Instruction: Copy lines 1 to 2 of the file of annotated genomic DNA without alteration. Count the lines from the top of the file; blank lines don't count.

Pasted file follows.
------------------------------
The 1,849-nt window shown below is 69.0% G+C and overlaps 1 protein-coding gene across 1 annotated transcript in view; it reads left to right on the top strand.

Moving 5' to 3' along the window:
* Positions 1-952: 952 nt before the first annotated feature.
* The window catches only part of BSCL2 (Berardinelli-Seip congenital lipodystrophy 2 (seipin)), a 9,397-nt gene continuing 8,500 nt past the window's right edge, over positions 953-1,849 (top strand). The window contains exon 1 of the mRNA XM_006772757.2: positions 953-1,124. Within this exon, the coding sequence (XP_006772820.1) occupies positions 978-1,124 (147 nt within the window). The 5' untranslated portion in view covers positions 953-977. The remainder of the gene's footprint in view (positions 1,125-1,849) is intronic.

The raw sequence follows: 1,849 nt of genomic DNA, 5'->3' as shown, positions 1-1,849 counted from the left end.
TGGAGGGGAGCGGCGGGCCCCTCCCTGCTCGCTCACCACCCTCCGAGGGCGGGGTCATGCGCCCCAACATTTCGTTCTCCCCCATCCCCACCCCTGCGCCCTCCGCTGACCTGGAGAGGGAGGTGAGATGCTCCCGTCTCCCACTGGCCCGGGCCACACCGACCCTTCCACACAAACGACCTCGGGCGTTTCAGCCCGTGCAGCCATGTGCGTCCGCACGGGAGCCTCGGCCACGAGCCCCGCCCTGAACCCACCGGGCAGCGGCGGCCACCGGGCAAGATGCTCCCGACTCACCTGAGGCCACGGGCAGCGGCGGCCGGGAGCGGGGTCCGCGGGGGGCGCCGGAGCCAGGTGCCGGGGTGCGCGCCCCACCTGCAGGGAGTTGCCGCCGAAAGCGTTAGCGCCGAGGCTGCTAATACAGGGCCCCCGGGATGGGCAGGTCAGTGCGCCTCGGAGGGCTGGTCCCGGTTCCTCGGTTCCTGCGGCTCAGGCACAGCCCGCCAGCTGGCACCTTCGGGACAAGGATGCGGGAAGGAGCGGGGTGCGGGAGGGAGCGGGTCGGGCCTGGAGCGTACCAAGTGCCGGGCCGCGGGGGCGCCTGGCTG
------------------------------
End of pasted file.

The 1,849-nt window shown below is 69.0% G+C and overlaps 1 protein-coding gene across 1 annotated transcript in view; it reads left to right on the top strand.

Moving 5' to 3' along the window: